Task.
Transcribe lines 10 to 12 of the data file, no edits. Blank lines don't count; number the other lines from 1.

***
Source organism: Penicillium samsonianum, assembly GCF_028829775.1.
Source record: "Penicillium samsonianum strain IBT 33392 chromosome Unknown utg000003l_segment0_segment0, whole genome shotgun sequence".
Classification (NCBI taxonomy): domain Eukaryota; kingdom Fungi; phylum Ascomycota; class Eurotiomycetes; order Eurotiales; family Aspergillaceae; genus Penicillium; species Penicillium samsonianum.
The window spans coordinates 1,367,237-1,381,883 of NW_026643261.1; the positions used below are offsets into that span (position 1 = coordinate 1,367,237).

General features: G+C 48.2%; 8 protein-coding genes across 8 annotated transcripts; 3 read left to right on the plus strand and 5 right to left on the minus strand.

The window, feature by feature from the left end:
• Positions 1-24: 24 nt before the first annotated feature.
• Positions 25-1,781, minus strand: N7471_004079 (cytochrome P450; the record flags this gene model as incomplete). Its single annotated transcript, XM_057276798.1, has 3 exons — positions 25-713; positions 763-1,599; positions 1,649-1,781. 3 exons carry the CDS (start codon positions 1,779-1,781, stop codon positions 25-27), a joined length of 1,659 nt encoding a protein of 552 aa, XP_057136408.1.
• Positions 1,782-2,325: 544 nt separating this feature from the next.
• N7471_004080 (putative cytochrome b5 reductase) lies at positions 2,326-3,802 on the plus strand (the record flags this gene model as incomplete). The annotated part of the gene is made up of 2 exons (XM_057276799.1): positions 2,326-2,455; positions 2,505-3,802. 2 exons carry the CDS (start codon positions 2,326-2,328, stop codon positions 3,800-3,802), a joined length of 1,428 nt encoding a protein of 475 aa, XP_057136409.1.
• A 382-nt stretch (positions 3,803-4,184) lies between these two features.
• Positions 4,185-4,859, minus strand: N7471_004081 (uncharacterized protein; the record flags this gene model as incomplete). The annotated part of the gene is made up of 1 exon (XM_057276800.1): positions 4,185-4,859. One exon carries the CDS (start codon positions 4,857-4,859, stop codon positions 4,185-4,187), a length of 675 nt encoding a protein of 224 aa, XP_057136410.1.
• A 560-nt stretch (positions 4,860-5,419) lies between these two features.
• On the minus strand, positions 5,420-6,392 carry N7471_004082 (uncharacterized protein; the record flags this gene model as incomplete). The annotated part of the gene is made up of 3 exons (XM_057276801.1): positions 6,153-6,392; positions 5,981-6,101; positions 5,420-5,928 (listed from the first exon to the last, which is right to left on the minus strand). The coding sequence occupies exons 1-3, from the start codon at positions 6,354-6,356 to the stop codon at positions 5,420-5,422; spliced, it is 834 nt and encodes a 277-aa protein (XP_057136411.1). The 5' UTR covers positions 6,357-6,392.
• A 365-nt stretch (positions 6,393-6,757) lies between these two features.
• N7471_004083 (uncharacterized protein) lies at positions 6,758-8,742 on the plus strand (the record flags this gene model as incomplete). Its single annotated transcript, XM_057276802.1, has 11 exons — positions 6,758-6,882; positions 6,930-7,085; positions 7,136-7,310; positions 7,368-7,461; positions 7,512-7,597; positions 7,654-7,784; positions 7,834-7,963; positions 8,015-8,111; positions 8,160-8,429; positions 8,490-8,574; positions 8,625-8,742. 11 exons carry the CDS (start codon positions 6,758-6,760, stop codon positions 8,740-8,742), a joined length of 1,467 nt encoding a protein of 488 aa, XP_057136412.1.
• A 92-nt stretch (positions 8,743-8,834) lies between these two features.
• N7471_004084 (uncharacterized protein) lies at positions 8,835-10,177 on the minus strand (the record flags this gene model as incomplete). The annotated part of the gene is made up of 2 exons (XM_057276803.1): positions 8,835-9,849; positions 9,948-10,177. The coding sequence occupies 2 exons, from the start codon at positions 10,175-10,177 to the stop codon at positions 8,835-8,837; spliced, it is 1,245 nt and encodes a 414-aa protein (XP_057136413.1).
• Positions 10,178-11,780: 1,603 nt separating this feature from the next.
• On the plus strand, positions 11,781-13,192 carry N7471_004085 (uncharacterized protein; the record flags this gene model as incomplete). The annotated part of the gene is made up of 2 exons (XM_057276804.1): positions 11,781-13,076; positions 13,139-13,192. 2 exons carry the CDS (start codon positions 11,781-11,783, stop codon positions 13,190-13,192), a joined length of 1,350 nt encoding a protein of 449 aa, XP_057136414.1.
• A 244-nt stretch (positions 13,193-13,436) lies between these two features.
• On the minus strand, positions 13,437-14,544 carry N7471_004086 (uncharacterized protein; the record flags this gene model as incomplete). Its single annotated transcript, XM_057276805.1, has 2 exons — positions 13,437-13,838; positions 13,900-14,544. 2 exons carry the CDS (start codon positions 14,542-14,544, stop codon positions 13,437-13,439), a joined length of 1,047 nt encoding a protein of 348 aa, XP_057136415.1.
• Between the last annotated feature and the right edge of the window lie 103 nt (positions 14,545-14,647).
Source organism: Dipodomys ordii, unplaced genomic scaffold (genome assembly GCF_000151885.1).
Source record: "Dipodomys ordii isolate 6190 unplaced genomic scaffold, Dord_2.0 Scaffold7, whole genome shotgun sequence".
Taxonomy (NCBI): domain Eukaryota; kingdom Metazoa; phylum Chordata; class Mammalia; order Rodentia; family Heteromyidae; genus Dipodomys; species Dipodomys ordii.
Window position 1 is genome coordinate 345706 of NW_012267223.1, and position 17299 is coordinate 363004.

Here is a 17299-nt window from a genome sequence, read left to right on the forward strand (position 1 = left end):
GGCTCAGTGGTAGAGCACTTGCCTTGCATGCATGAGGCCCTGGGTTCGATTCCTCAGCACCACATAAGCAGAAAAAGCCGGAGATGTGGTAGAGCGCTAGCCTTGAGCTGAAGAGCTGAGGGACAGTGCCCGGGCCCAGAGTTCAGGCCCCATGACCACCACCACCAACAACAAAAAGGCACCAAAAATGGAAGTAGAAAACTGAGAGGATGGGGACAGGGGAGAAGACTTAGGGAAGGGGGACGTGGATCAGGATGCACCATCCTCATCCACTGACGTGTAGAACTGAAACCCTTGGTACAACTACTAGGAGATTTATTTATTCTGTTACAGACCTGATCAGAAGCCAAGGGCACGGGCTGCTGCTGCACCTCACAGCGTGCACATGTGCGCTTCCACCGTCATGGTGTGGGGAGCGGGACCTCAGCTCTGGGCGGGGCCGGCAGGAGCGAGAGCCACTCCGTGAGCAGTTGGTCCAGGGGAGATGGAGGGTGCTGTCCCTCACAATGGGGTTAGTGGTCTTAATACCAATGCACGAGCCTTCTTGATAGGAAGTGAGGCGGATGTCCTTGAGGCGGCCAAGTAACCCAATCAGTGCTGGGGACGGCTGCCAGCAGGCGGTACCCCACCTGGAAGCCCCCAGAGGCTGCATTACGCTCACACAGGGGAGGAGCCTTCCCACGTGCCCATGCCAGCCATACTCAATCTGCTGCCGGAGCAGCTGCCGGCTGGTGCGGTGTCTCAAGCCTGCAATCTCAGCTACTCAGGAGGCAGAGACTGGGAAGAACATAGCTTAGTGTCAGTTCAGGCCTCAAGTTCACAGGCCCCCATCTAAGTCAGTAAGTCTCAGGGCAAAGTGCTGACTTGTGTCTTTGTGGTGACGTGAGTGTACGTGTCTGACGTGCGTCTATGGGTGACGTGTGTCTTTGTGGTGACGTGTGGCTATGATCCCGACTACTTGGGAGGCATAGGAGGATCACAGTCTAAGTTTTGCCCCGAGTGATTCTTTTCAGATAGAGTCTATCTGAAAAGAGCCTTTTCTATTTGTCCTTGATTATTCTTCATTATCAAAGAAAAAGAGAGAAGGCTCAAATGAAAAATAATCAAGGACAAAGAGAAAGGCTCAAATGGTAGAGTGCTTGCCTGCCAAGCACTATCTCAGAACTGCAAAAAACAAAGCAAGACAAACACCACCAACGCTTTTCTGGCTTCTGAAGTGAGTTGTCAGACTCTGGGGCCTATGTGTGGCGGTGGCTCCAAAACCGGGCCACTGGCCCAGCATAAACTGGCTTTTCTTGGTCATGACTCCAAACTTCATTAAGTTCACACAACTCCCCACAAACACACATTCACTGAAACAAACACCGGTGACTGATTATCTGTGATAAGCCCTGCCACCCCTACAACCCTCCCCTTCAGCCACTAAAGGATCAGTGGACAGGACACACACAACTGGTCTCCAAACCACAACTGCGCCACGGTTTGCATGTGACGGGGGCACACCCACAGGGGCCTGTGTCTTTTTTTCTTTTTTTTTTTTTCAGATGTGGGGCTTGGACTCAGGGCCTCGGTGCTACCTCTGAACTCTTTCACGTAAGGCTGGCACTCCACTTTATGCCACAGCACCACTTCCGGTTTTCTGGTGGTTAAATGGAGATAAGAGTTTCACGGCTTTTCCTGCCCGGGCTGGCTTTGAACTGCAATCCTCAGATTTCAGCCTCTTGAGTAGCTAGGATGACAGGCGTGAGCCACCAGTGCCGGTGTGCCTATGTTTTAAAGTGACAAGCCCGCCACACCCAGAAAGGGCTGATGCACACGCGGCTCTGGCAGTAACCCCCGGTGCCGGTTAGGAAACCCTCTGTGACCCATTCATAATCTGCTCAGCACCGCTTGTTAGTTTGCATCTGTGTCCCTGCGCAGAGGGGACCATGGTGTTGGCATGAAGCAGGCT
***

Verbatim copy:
• N7471_004080 (putative cytochrome b5 reductase) lies at positions 2,326-3,802 on the plus strand (the record flags this gene model as incomplete). The annotated part of the gene is made up of 2 exons (XM_057276799.1): positions 2,326-2,455; positions 2,505-3,802. 2 exons carry the CDS (start codon positions 2,326-2,328, stop codon positions 3,800-3,802), a joined length of 1,428 nt encoding a protein of 475 aa, XP_057136409.1.
• A 382-nt stretch (positions 3,803-4,184) lies between these two features.
• Positions 4,185-4,859, minus strand: N7471_004081 (uncharacterized protein; the record flags this gene model as incomplete). The annotated part of the gene is made up of 1 exon (XM_057276800.1): positions 4,185-4,859. One exon carries the CDS (start codon positions 4,857-4,859, stop codon positions 4,185-4,187), a length of 675 nt encoding a protein of 224 aa, XP_057136410.1.